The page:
4 trends to watch for as industry evolves

Settling in to 2020, it is clear that innovation in hospitality and real estate is happening at a pace not seen since the rise of Marriott and Hilton. The big question is whether today’s innovative, grow-at-all-costs companies (WeWork, OYO, Sonder, etc.) will flame out quickly or create the foundation of a new generation of companies that will change the trajectory of consumer experiences in buildings for decades to come. It’s an exciting time to be a customer and somewhat unsettling to be an owner.

As a former real estate executive focused on innovation at a large, publicly traded company and now the co-founder of a start-up working on blurring the line between hospitality and home, I live in this changing world every day. Here is what I think is on the horizon.

Backlash from WeWork’s Failed IPO

Private investment money that was betting on high-growth, real-estate-heavy businesses will pull back. Thank you WeWork! This means some serious changes in business models that have high capital costs and systemic risks across real estate cycles (think long-term leases and build-out costs/furniture that can’t be financed). This will lead to consolidation and a flight toward capital-efficient operating models. This will be seen across all categories from furnished/short-term rentals to co-living, flexible office and retail.

Flexible Space

Commingled and flexible space utilization will continue to be a major driver of new and better real estate products for consumers. For owners, being able to target customers across a spectrum of use cases presents a value in optionality (for furnished apartments, this means nightly, weekly, monthly and annual lengths of stay). Commingled assets are a sure way to optimize income per square foot and reduce volatility of cash flows. This opportunity exists because consumers have become more comfortable giving up exclusivity for better experiences or better prices (Airbnb, Uber, etc.). This will lead to downward price pressure for individual real estate products, which is great for consumers, but difficult for legacy owners of single-use assets that, due to design or regulatory limitations, are not able to participate in these new income streams. This also will lead to far more dynamic pricing across all asset types.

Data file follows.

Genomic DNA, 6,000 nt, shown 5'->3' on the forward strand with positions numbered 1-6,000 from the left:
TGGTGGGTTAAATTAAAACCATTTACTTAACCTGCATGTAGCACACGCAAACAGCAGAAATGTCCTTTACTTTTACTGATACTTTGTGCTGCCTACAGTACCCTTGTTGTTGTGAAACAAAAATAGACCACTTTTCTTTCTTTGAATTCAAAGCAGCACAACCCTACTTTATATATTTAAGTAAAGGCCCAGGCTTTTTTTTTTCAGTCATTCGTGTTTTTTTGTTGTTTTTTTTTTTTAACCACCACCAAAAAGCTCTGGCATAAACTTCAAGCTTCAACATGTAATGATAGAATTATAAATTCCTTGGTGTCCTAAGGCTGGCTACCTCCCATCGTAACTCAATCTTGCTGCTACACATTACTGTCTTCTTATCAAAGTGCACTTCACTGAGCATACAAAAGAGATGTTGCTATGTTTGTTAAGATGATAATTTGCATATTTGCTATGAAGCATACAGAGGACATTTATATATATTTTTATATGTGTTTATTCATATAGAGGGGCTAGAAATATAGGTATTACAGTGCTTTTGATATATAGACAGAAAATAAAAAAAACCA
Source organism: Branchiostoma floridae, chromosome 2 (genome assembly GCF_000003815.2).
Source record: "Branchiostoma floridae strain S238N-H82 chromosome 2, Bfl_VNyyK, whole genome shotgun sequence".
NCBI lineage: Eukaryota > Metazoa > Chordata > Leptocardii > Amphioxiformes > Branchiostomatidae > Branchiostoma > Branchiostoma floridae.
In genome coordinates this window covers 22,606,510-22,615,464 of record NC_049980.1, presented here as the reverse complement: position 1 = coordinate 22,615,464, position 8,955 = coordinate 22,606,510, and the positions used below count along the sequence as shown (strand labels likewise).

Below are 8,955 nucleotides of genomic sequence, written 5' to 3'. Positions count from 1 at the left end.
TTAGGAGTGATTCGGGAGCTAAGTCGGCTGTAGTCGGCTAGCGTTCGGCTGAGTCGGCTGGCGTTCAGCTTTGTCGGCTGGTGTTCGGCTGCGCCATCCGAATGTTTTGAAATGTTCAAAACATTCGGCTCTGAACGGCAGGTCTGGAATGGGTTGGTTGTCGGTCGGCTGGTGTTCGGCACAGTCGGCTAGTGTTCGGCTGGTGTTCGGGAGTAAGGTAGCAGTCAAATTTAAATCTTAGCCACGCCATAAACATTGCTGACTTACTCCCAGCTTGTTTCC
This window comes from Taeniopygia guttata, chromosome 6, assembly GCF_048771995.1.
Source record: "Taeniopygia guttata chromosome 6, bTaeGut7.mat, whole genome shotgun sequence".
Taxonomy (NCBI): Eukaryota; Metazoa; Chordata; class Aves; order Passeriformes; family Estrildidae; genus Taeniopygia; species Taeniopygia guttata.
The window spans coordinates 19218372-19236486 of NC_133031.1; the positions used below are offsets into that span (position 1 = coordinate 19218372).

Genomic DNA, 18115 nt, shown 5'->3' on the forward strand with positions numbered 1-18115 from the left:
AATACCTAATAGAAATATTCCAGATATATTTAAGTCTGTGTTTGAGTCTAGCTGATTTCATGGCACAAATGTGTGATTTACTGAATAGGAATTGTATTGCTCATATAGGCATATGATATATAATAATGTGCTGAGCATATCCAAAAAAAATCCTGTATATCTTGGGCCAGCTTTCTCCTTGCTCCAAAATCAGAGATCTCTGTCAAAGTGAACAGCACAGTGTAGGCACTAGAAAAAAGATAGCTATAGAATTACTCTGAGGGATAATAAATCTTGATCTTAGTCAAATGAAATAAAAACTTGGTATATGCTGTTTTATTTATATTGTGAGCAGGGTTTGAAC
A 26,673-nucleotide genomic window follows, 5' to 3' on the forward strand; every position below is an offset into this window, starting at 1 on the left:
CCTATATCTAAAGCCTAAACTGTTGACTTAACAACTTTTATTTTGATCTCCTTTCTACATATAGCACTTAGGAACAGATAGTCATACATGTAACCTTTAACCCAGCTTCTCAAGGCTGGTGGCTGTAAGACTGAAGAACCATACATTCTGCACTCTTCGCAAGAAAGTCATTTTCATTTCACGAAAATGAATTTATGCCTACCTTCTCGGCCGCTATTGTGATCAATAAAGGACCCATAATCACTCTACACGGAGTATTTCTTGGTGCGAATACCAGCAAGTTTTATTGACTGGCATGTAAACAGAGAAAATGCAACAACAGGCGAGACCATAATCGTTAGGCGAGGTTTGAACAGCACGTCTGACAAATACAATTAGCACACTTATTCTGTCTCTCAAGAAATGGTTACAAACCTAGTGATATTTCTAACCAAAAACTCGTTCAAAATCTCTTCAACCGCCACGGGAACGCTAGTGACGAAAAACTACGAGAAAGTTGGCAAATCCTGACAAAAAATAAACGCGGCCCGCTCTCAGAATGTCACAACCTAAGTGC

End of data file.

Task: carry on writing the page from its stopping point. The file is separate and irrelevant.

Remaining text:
Tech-enabled services will continue to be part of an improved travel experience. Everything in life is becoming instantly attainable from your phone. This is so obvious it is almost not worth mentioning, but we have only scratched the surface of its impact. From the ability to get “roomservice” from a city’s best restaurants (Caviar, UberEats, Grubhub, etc.) to its worst bodegas (Postmates), the stay experience will continue to be built atop a number of partnerships instead of wholly owned restaurants in a hotel. This will change the commercial real estate for cooking (ghost kitchens) and need for proximity to shopping near homes (Amazon). The idea of paying for on-demand movies in a hotel room will be as ridiculous as shuttles to get to the airport. Be prepared for virtual-reality tours for large purchases as a tool used in conjunction with online reviews.

Demand for Variety

Consumer demand for a variety of real estate offerings will continue to grow. In the hotel world this means paying for what you need. Small rooms for single-night business trips (Yotel, Pod, Motto, etc.) and apartment-style accommodations for longer stays (Airbnb, Lyric, StayAlfred, WhyHotel). In office, this is found in the rise of co-working with flexible conferencing (WeWork, Industrious, Convene) and in co-living for flexible, inexpensive homes (Common, Ollie) for those in a transient time in their lives.

Some of these trends will be largely realized in 2020 or shortly thereafter, while others that require a change in ground-up development may be years from being a mass market. Either way, a diversity of products and experiences are coming for consumers. The chaos of this transition represents a huge opportunity for those ready to break with the status quo and a potential disaster for those who are unable or unwilling to evolve.

Jason Fudin is co-founder and CEO of WhyHotel.